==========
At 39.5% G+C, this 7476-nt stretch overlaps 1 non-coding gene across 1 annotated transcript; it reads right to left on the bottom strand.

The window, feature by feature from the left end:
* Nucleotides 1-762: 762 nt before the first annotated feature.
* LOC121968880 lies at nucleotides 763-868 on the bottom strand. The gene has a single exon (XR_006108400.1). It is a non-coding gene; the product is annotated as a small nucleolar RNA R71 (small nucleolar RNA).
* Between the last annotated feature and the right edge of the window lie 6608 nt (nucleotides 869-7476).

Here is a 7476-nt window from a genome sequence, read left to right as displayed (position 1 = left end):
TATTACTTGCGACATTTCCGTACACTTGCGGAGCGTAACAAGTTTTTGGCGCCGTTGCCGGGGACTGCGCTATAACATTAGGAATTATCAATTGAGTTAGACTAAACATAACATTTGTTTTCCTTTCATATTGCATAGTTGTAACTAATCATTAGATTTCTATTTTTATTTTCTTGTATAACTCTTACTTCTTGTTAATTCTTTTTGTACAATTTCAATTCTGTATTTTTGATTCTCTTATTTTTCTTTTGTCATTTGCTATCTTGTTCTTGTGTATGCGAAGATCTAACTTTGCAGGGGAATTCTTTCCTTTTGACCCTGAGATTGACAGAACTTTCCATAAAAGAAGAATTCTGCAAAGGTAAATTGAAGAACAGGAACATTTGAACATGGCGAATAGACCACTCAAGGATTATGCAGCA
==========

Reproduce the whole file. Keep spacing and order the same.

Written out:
At 39.5% G+C, this 7476-nt stretch overlaps 1 non-coding gene across 1 annotated transcript; it reads right to left on the bottom strand.

The window, feature by feature from the left end:
* Nucleotides 1-762: 762 nt before the first annotated feature.
* LOC121968880 lies at nucleotides 763-868 on the bottom strand. The gene has a single exon (XR_006108400.1). It is a non-coding gene; the product is annotated as a small nucleolar RNA R71 (small nucleolar RNA).
* Between the last annotated feature and the right edge of the window lie 6608 nt (nucleotides 869-7476).

Here is a 7476-nt window from a genome sequence, read left to right as displayed (position 1 = left end):
TATTACTTGCGACATTTCCGTACACTTGCGGAGCGTAACAAGTTTTTGGCGCCGTTGCCGGGGACTGCGCTATAACATTAGGAATTATCAATTGAGTTAGACTAAACATAACATTTGTTTTCCTTTCATATTGCATAGTTGTAACTAATCATTAGATTTCTATTTTTATTTTCTTGTATAACTCTTACTTCTTGTTAATTCTTTTTGTACAATTTCAATTCTGTATTTTTGATTCTCTTATTTTTCTTTTGTCATTTGCTATCTTGTTCTTGTGTATGCGAAGATCTAACTTTGCAGGGGAATTCTTTCCTTTTGACCCTGAGATTGACAGAACTTTCCATAAAAGAAGAATTCTGCAAAGGTAAATTGAAGAACAGGAACATTTGAACATGGCGAATAGACCACTCAAGGATTATGCAGCA